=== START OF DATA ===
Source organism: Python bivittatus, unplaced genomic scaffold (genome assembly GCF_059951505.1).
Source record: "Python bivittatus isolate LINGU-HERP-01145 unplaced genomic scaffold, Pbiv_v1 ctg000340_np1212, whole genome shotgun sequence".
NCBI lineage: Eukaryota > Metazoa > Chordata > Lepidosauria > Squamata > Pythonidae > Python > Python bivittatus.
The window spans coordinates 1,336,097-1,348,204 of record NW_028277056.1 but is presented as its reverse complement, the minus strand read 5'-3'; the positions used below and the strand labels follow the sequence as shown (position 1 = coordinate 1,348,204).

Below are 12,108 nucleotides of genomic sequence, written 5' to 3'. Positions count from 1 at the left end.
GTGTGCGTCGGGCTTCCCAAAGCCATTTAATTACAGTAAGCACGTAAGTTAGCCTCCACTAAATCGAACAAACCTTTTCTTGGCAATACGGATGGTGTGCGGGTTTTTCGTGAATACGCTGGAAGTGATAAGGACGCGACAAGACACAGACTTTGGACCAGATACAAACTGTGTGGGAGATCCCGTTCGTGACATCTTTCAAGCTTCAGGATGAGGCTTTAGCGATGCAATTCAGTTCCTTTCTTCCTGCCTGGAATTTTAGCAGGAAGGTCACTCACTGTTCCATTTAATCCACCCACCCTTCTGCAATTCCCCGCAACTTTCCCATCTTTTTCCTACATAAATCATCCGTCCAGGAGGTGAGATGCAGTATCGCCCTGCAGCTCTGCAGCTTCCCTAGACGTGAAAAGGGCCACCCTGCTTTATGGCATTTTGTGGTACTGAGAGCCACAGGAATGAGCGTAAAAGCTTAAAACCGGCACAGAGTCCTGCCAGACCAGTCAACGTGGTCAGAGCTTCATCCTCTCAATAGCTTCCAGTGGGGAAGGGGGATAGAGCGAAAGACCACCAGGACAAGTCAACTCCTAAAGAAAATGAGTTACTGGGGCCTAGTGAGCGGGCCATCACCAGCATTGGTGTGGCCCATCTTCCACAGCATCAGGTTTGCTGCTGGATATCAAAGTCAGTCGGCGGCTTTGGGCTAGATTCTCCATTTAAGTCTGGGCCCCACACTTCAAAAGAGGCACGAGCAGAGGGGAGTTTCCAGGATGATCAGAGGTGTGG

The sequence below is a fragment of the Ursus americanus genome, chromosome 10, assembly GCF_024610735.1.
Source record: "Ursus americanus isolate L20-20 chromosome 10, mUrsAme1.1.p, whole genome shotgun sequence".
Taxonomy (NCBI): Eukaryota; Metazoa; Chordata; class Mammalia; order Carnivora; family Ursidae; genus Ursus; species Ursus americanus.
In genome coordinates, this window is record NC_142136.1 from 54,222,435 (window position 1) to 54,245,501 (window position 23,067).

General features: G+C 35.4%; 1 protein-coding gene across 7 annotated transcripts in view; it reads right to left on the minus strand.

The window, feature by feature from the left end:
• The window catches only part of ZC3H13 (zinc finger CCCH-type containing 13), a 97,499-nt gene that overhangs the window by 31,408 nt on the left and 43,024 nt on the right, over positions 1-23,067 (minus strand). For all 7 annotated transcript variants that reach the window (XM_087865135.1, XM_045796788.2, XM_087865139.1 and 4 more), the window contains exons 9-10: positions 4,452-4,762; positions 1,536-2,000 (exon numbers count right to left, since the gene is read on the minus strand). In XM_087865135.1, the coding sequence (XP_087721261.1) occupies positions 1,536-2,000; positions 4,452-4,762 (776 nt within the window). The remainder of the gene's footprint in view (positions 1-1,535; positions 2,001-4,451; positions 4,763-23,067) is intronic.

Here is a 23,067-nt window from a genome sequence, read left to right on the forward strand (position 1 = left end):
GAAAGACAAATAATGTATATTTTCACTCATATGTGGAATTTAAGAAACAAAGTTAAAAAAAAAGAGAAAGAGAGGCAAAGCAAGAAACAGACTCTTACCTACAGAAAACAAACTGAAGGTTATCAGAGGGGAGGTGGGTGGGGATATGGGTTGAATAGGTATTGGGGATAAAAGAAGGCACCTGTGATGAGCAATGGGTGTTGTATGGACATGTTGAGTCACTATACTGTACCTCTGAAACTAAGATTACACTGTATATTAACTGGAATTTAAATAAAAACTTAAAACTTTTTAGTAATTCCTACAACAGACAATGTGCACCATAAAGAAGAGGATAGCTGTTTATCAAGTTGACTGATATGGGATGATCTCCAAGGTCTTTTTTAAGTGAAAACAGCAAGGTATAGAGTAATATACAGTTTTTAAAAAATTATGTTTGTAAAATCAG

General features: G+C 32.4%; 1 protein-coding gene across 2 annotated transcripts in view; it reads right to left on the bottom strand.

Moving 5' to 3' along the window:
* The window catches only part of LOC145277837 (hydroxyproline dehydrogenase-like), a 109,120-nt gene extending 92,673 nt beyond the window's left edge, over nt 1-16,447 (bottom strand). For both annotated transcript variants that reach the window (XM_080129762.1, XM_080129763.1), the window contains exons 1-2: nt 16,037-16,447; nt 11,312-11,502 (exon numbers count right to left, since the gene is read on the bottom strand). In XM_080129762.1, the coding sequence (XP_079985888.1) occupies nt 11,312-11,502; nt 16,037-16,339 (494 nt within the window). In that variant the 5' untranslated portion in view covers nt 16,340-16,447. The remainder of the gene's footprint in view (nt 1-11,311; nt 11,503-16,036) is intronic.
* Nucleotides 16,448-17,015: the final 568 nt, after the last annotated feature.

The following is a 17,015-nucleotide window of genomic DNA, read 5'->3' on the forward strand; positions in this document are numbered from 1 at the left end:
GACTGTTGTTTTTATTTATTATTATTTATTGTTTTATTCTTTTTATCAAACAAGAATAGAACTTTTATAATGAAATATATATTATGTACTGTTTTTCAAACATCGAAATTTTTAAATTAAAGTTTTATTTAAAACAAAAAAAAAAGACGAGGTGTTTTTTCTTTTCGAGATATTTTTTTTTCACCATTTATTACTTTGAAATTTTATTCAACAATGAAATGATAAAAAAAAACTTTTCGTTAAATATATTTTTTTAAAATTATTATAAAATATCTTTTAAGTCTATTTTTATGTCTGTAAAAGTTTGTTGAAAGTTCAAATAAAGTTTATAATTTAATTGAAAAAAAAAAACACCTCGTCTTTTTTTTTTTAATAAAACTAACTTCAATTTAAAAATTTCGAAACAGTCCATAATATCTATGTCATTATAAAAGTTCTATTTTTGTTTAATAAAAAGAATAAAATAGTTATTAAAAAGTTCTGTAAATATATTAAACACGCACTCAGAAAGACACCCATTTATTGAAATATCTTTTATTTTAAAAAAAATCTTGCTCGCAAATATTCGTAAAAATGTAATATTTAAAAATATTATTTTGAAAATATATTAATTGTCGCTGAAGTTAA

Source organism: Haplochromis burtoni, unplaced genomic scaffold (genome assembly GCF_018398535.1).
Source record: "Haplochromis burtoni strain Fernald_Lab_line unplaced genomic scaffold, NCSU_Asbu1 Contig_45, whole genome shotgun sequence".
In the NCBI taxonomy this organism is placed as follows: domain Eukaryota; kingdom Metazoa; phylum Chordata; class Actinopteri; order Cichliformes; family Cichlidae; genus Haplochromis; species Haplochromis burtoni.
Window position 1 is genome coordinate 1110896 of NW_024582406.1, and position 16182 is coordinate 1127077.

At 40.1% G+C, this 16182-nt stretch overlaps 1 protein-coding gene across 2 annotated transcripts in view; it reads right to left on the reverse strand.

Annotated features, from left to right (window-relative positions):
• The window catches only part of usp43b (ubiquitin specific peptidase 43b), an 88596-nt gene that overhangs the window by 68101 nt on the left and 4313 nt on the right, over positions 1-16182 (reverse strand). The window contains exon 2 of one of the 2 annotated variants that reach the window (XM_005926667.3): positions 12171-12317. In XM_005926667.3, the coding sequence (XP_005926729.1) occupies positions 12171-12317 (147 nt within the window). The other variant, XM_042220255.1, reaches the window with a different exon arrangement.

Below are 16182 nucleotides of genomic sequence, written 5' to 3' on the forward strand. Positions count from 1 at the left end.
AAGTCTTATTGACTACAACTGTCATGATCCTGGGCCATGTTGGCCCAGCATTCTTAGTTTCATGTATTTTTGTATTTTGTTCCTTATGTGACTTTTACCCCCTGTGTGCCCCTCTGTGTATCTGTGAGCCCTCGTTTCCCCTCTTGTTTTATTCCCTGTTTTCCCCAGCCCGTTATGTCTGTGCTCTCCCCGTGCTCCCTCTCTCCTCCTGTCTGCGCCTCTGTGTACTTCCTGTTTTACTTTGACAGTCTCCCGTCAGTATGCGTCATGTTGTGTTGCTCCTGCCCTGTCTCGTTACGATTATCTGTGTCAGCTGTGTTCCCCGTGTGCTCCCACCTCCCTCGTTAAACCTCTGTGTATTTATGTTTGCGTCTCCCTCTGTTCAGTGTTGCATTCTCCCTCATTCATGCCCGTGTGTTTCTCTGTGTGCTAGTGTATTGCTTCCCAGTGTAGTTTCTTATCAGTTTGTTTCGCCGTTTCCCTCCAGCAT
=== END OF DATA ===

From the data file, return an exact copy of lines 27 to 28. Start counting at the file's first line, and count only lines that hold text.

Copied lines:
Annotated features, from left to right (window-relative positions):
• The window catches only part of usp43b (ubiquitin specific peptidase 43b), an 88596-nt gene that overhangs the window by 68101 nt on the left and 4313 nt on the right, over positions 1-16182 (reverse strand). The window contains exon 2 of one of the 2 annotated variants that reach the window (XM_005926667.3): positions 12171-12317. In XM_005926667.3, the coding sequence (XP_005926729.1) occupies positions 12171-12317 (147 nt within the window). The other variant, XM_042220255.1, reaches the window with a different exon arrangement.